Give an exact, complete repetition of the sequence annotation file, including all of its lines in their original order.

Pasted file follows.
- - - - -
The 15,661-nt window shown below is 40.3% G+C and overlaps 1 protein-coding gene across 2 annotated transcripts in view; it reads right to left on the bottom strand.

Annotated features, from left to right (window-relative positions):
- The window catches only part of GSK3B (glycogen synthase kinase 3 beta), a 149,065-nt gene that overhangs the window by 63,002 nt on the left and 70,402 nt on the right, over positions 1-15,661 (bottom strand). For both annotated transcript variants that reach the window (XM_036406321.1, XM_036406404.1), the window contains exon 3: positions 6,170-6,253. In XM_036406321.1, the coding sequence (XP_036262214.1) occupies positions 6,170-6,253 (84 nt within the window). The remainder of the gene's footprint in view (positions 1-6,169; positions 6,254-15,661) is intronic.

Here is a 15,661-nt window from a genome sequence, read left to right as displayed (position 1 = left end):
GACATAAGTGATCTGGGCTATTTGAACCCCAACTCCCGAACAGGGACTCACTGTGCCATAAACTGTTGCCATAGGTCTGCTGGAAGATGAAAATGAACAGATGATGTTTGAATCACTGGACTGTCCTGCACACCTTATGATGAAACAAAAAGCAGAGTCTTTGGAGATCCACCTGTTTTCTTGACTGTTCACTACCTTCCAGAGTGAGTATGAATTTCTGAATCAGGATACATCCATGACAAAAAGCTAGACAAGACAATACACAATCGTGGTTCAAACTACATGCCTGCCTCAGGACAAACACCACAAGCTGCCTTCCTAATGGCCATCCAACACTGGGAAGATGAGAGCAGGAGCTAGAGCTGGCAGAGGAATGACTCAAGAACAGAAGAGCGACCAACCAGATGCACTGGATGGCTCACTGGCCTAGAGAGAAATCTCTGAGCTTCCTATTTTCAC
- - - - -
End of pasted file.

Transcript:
The 15,661-nt window shown below is 40.3% G+C and overlaps 1 protein-coding gene across 2 annotated transcripts in view; it reads right to left on the bottom strand.

Annotated features, from left to right (window-relative positions):
- The window catches only part of GSK3B (glycogen synthase kinase 3 beta), a 149,065-nt gene that overhangs the window by 63,002 nt on the left and 70,402 nt on the right, over positions 1-15,661 (bottom strand). For both annotated transcript variants that reach the window (XM_036406321.1, XM_036406404.1), the window contains exon 3: positions 6,170-6,253. In XM_036406321.1, the coding sequence (XP_036262214.1) occupies positions 6,170-6,253 (84 nt within the window). The remainder of the gene's footprint in view (positions 1-6,169; positions 6,254-15,661) is intronic.

Here is a 15,661-nt window from a genome sequence, read left to right as displayed (position 1 = left end):
GACATAAGTGATCTGGGCTATTTGAACCCCAACTCCCGAACAGGGACTCACTGTGCCATAAACTGTTGCCATAGGTCTGCTGGAAGATGAAAATGAACAGATGATGTTTGAATCACTGGACTGTCCTGCACACCTTATGATGAAACAAAAAGCAGAGTCTTTGGAGATCCACCTGTTTTCTTGACTGTTCACTACCTTCCAGAGTGAGTATGAATTTCTGAATCAGGATACATCCATGACAAAAAGCTAGACAAGACAATACACAATCGTGGTTCAAACTACATGCCTGCCTCAGGACAAACACCACAAGCTGCCTTCCTAATGGCCATCCAACACTGGGAAGATGAGAGCAGGAGCTAGAGCTGGCAGAGGAATGACTCAAGAACAGAAGAGCGACCAACCAGATGCACTGGATGGCTCACTGGCCTAGAGAGAAATCTCTGAGCTTCCTATTTTCAC